Captain Stuart McInally can be a catalyst for Scotland at the Rugby World Cup, according to former captain Gavin Hastings.
Scotland begin their campaign on Sunday against Ireland in a match between the two teams expected to progress from Group A.
McInally was named captain by Gregor Townsend as he attempts to guide Scotland to a last-eight tie in which they will likely face either defending world champions New Zealand or South Africa.
Scotland were narrowly beaten by Australia in the quarter-finals four years ago and Hastings, who led Scotland to the same stage in 1995, highlighted the current skipper as being crucial to their prospects in Japan.
"He is a good choice as captain, he's an outstanding hooker and he brings so many different qualities to that Scotland team," Hastings told Omnisport of McInally.
"He has an explosive element to his game, he is a leader with ball in hand, if he can pop up in other areas of the pitch, he ultimately is a catalyst for a lot of good Scotland can do. He actually delivers slightly more around the field of play because he's a former flanker.
"He's in amongst it, against the Tadhg Furlongs, the Cian Healys, the Rory Bests. The fact is he needs to lead from the front."
Hastings believes victory over Ireland is especially important for Scotland, as it could help them avoid a winner-take-all clash with hosts Japan in the final group game.
"From a Scotland perspective they have got to target everything on that Ireland game, otherwise they put themselves under huge pressure," Hastings added.
"If they lose, they have then got to go out and beat Russia, Samoa and Japan to qualify for the quarter-finals.
"You beat Ireland and you put yourself in a very strong position to qualify. We all know how tricky Japan can be, if Japan were going for a quarter-final place with that last game of the pool stages against Scotland then that is going to be a hugely tricky assignment.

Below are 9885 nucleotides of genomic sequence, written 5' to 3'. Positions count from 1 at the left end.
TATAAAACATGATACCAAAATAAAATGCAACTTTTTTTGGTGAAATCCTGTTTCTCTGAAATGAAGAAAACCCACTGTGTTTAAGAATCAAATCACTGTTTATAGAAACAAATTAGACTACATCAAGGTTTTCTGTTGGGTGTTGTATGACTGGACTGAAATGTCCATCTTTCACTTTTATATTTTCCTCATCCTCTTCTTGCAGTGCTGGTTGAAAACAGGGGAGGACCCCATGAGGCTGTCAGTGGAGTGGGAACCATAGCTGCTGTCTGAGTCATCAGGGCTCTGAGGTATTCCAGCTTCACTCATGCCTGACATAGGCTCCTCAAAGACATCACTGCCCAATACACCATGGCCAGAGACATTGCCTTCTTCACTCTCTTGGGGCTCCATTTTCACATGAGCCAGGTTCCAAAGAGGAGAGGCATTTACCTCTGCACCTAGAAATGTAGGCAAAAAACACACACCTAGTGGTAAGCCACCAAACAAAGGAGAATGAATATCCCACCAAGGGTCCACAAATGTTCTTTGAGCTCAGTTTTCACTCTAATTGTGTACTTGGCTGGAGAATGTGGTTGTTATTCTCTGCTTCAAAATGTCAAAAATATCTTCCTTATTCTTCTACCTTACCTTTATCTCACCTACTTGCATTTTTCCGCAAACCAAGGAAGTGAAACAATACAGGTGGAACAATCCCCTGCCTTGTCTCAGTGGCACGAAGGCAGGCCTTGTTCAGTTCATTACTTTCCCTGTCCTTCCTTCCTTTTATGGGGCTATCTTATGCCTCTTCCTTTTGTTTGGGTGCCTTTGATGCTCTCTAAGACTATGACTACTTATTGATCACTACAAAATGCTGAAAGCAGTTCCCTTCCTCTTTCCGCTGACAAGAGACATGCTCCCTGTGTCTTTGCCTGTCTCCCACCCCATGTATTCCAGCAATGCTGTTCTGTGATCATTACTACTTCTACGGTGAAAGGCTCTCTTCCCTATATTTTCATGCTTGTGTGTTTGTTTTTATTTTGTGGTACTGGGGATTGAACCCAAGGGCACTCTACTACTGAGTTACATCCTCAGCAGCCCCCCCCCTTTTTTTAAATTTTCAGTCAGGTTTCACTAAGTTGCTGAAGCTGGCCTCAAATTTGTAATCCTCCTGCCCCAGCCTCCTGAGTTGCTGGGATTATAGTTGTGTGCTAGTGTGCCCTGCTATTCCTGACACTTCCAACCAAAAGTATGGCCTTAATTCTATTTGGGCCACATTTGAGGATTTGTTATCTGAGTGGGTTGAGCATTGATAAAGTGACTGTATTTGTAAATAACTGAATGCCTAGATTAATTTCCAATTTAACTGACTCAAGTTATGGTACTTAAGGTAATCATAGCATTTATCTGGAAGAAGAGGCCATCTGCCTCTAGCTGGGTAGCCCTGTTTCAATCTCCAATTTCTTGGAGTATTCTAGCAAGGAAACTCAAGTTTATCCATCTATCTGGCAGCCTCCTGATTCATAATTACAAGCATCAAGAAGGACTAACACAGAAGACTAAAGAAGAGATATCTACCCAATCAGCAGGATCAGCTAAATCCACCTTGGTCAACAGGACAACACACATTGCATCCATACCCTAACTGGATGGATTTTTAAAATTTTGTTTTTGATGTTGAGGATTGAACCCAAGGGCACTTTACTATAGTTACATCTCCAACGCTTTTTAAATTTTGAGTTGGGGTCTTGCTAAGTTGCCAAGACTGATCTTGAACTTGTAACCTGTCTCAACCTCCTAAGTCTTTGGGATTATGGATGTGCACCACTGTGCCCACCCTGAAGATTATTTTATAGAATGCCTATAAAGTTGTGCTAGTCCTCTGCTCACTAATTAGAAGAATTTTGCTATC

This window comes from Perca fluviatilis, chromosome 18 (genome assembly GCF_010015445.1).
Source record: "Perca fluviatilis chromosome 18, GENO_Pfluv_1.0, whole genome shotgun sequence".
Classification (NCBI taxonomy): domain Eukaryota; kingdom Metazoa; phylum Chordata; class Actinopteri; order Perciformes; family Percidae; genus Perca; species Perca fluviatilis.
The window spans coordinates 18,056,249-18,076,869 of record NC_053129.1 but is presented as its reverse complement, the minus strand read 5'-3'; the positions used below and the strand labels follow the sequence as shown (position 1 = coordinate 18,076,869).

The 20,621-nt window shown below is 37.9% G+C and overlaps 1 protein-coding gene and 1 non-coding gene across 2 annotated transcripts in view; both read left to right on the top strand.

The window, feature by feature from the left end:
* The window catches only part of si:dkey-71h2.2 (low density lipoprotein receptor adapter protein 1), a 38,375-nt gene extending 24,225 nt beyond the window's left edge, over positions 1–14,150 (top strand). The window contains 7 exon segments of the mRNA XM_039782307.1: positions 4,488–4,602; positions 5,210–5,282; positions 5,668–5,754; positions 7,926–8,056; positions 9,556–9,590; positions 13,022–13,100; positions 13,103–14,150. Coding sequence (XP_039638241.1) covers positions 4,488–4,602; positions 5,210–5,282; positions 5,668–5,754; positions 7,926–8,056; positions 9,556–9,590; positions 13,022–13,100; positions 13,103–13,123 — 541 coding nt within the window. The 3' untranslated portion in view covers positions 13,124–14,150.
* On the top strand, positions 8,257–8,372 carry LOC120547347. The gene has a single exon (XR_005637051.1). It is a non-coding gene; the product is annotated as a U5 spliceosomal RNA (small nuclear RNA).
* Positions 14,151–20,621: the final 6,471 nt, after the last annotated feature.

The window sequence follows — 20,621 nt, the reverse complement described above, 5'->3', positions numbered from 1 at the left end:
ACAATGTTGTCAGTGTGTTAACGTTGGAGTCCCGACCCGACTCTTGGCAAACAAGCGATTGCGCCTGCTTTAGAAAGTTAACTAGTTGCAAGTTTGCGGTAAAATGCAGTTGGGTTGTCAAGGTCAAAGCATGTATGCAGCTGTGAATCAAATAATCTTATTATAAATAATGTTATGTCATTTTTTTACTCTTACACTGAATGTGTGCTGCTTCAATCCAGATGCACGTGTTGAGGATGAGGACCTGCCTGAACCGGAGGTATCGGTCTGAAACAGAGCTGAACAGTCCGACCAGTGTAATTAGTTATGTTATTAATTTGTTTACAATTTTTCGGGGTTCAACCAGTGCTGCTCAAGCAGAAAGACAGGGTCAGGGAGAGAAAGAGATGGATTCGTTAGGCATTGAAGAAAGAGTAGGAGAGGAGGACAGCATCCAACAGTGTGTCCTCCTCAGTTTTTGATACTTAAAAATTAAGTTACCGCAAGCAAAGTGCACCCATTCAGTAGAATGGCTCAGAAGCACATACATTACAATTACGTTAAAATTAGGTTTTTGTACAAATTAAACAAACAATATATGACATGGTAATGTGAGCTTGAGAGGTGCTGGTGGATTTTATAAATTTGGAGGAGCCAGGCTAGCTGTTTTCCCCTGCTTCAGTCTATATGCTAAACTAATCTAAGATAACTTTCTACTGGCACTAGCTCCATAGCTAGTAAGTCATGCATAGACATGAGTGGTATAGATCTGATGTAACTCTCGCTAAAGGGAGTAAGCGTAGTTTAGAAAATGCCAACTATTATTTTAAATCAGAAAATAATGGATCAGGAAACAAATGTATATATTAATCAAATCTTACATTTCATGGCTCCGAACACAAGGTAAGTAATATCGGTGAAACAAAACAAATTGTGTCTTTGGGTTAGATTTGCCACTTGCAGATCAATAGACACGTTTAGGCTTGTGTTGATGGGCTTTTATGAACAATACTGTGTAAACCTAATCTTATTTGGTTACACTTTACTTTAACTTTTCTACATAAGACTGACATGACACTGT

"Ultimately, everything hinges on that opening game in terms of Scotland's success in this tournament. They must deliver against Ireland and if not they've got to be clinical against Russia, Samoa and Japan.
"Ireland will be very aware of the fact they need to improve upon their recent performances, but then again so do Scotland. Unless Scotland deliver 100 per cent performance, then they're not going to win that game.
"If it doesn't click for Scotland, life will be tough. What faces both Ireland and Scotland if they get out of the group is either the winner or loser of Group B, which happens to be South Africa or New Zealand. Once you get in knockout rugby anything can happen.
"Scotland know the last time they were in a quarter-final they were very, very unlucky not to beat Australia and if they get that chance and they put themselves in that position for a quarter-final, it doesn't matter if it's New Zealand or South Africa, they will give it their best shot."